Hemenway - The Music

review - 05.02.2014 00:01

This huge debut album is a a bit of a mixed bag.

After their indie mini-album release back in 2012, the rock four-piece Hemenway are back with their debut major album. At a whopping 18 tracks long it appears that they've spent their time churning out plenty of content for The Music, released Christmas Day 2013.

Included within the 18 tracks are some that first appeared on their digital 2012 mini-album URAHEME Welcome to the Other Side, namely Gensou to Dance, Anosa and the fantastic GET UP (previously reviewed here). The new songs are varied and show off the guys' musical skills, honed at the Berklee College of Music in Boston where they all met.

The majority of the album is composed of upbeat pop-rock. By My Side, featured in the hit anime series "Naruto Shippuden", has the typical combination of the bright chorus and simple chord progression that provides a catchy tune, but not a great deal of excitement otherwise. Others emulating this format include Hana Furu Yoru, Mayoi michi no ue de and Hibana, although the latter is redeemed by talented lead guitarist Charm's impressive solos. There are elements of playfulness as heard in the twinkly synth of cheerful title track The Music, a dancey, uninhibited celebration of the band's vocation and passion. There's also the hand-clappy happiness of the overwhelmingly chirpy Future Kousatsu.

A heavier rock sound can be heard in the likes of GET UP, the creative Anosa and the feisty Hanbun Ningen. The latter has a punchy rat-a-tat opening in which the guitar and bass are pounded in time with drummer Toshi's quick fire tom strikes. The effect is repeated throughout to get the blood pumping in this truely fired up track, which is packed with a dramatic string ensemble and powerful vocals from singer Isaac. Charm also gets an opportunity to demonstrate his flashy finger work at the end. It's a great example of the energy which the band is able to inject into their work when the mood takes them. Escape, used as the opening theme for "Eureka Seven AO", is one of the few tracks composed by Isaac instead of principle writer Charm, and starts off in more of that familiar pop tone but then surprisingly turns up the volume for a satisfyingly rocky second half.

tonight is a nice departure from the majority of bright pop-rock tracks. It's the band's take on the emotional anthem, although the synth at the start is a bit diversionary. It has all the ingredients for a rousing song - the high, inspirational guitar riff, the climactic chorus and reverberating "oh oh"s that follow are just crying out for mass arm waving at a concert. That said, it is one of the better songs to be found on the album and is successfully stirring. You'll find yourself singing along before you even realise it.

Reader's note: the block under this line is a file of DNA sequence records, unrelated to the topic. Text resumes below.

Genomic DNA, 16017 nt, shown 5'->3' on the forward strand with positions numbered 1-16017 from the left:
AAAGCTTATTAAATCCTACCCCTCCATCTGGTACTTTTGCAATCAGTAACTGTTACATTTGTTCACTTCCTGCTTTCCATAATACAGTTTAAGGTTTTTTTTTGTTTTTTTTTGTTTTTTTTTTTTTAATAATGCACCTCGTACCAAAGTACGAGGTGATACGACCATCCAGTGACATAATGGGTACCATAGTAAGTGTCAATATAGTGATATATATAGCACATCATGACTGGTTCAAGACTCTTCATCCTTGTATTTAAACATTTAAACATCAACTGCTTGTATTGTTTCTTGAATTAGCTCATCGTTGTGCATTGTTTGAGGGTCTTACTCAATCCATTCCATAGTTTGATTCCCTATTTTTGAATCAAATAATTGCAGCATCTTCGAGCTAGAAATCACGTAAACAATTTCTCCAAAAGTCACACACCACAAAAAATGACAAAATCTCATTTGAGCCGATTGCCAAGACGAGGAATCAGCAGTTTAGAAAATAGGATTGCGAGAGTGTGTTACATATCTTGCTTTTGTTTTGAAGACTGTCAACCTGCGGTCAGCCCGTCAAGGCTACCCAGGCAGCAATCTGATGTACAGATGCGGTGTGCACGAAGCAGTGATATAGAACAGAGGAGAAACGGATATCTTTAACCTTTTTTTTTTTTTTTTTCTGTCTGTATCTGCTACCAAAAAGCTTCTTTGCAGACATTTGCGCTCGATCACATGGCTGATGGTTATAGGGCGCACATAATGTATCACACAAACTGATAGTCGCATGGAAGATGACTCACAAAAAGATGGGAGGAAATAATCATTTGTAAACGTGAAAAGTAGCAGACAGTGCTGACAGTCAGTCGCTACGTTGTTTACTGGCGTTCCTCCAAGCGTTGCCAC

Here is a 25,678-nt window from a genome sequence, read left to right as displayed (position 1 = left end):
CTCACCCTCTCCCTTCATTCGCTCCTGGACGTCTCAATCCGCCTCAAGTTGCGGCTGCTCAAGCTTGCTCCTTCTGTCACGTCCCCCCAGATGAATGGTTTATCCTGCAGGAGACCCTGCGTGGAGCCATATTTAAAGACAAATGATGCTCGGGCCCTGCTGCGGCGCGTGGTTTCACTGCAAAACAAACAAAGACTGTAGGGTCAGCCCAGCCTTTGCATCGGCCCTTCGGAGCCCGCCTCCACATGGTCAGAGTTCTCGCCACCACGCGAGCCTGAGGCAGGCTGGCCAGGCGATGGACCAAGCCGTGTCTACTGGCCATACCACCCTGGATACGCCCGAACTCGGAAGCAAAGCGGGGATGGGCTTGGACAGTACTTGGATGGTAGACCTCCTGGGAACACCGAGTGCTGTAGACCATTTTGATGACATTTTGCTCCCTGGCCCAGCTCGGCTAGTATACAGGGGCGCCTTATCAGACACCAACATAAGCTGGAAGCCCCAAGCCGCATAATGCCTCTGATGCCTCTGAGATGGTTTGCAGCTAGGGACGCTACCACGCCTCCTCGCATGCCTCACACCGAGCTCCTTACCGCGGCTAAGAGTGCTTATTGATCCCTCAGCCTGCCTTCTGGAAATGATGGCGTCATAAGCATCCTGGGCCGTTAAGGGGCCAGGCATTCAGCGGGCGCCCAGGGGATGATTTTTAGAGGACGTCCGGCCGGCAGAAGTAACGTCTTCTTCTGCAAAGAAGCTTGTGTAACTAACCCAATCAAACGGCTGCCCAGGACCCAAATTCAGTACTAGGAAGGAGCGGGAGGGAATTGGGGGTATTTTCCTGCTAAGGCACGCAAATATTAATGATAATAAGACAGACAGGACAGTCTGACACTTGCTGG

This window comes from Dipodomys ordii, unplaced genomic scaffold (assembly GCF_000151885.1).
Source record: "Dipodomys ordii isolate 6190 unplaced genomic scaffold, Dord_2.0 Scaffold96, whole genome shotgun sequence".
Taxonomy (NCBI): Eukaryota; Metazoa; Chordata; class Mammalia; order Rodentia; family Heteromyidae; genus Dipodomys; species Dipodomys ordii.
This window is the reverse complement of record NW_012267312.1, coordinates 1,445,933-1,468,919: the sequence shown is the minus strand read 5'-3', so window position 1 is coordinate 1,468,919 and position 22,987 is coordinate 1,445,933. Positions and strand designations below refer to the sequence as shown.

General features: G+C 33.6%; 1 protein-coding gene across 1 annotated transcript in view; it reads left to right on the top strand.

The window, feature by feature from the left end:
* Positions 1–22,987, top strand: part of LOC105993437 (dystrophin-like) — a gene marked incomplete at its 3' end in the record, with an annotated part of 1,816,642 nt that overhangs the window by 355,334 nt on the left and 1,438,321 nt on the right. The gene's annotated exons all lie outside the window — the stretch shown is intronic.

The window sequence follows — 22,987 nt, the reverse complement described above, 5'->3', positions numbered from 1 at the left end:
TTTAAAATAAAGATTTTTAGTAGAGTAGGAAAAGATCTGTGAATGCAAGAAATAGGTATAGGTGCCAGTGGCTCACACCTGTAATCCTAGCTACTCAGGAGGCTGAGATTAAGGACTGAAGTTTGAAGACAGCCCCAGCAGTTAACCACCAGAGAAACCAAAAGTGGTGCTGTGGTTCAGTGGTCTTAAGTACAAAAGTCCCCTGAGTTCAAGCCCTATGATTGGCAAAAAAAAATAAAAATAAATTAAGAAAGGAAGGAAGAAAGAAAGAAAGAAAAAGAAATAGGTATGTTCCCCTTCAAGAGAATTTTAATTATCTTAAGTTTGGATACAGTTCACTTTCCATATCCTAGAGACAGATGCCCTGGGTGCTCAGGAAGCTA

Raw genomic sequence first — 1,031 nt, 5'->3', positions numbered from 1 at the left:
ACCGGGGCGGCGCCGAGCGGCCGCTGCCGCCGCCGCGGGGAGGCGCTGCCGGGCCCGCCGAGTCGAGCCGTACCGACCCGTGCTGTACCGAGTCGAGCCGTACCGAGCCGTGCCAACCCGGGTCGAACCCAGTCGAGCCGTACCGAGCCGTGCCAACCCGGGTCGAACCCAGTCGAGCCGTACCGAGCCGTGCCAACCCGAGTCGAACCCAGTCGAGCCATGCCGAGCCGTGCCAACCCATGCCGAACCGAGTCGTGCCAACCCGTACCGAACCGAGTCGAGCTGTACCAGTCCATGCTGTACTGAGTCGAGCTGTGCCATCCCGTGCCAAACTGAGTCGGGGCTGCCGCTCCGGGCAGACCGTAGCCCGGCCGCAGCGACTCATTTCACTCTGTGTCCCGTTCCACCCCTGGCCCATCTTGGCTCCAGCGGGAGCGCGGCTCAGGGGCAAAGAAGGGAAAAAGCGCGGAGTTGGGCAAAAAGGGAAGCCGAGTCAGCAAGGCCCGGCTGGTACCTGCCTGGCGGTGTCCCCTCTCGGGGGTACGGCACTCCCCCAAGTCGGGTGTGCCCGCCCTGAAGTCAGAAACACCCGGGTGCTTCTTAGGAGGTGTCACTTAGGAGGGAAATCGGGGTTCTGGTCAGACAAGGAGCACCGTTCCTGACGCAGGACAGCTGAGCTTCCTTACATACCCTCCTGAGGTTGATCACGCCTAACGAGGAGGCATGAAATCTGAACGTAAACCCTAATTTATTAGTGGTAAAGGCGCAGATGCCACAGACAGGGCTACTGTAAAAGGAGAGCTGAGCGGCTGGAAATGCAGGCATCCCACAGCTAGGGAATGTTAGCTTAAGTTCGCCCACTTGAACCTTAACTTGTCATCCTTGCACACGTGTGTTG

The soft pop-rock Inori and the ballad Will You Stay? are on the slower end of the spectrum. The former is a light, upbeat pop song which allows Isaac to give a mellow, breathy performance and flex his vocal range in a falsetto-heavy chorus for a different experience. Will You Stay is a more emotive piece. It begins with a slow string and drum backing before exploding into a full rock ballad which relies on a stronger vocal delivery from the frontman. The low-key Goodbye is a simple yet moving piece about loss, bringing in the musical stylings of Coldplay with a hint of Radiohead peeking in occasionally. It is the only track written entirely in English, although many of the albums songs contain some English lyrics due to Isaac and Charm's American upbringings.

The Music definitely carries on from where URAHEME Welcome to the Other Side left off, although a couple of the best tracks are in fact from that last album. It was previously hoped that Hemenway might decide to take off in the heavy rock direction, as they excel in this field, but it appears that they have chosen to sit more firmly on the pop-rock line with the odd dip either side of the divide. While this is slightly disappointing, with their undeniable talent and musical prowess (not to mention the TV tie-ins) Hemenway are likely to do well whatever genre they choose.
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